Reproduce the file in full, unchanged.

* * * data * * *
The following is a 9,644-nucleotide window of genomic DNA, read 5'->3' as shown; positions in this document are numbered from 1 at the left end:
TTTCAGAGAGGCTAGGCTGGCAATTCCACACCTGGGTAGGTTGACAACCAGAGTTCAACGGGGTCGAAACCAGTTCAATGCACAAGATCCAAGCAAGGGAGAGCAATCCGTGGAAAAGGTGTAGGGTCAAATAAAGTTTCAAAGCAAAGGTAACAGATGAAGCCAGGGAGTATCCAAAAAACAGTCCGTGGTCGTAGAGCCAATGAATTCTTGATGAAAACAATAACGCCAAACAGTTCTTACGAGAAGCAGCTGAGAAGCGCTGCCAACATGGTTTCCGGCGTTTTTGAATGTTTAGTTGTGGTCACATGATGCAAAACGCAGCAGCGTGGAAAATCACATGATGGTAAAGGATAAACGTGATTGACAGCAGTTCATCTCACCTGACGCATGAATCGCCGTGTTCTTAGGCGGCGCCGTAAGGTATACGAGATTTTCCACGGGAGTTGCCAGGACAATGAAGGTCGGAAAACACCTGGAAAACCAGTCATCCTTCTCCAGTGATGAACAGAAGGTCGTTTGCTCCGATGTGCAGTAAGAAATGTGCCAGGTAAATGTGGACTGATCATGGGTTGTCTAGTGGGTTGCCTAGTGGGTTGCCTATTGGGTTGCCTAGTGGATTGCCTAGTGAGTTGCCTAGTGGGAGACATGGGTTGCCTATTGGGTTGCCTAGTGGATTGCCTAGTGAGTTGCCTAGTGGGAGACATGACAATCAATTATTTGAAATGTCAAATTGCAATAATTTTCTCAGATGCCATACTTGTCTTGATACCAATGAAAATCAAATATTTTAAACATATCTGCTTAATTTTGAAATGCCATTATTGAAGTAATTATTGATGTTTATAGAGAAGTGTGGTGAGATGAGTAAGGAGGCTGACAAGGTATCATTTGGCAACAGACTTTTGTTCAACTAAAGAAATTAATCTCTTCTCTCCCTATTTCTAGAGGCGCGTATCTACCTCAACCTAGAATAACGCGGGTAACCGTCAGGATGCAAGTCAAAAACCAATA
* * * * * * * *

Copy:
The following is a 9,644-nucleotide window of genomic DNA, read 5'->3' as shown; positions in this document are numbered from 1 at the left end:
TTTCAGAGAGGCTAGGCTGGCAATTCCACACCTGGGTAGGTTGACAACCAGAGTTCAACGGGGTCGAAACCAGTTCAATGCACAAGATCCAAGCAAGGGAGAGCAATCCGTGGAAAAGGTGTAGGGTCAAATAAAGTTTCAAAGCAAAGGTAACAGATGAAGCCAGGGAGTATCCAAAAAACAGTCCGTGGTCGTAGAGCCAATGAATTCTTGATGAAAACAATAACGCCAAACAGTTCTTACGAGAAGCAGCTGAGAAGCGCTGCCAACATGGTTTCCGGCGTTTTTGAATGTTTAGTTGTGGTCACATGATGCAAAACGCAGCAGCGTGGAAAATCACATGATGGTAAAGGATAAACGTGATTGACAGCAGTTCATCTCACCTGACGCATGAATCGCCGTGTTCTTAGGCGGCGCCGTAAGGTATACGAGATTTTCCACGGGAGTTGCCAGGACAATGAAGGTCGGAAAACACCTGGAAAACCAGTCATCCTTCTCCAGTGATGAACAGAAGGTCGTTTGCTCCGATGTGCAGTAAGAAATGTGCCAGGTAAATGTGGACTGATCATGGGTTGTCTAGTGGGTTGCCTAGTGGGTTGCCTATTGGGTTGCCTAGTGGATTGCCTAGTGAGTTGCCTAGTGGGAGACATGGGTTGCCTATTGGGTTGCCTAGTGGATTGCCTAGTGAGTTGCCTAGTGGGAGACATGACAATCAATTATTTGAAATGTCAAATTGCAATAATTTTCTCAGATGCCATACTTGTCTTGATACCAATGAAAATCAAATATTTTAAACATATCTGCTTAATTTTGAAATGCCATTATTGAAGTAATTATTGATGTTTATAGAGAAGTGTGGTGAGATGAGTAAGGAGGCTGACAAGGTATCATTTGGCAACAGACTTTTGTTCAACTAAAGAAATTAATCTCTTCTCTCCCTATTTCTAGAGGCGCGTATCTACCTCAACCTAGAATAACGCGGGTAACCGTCAGGATGCAAGTCAAAAACCAATA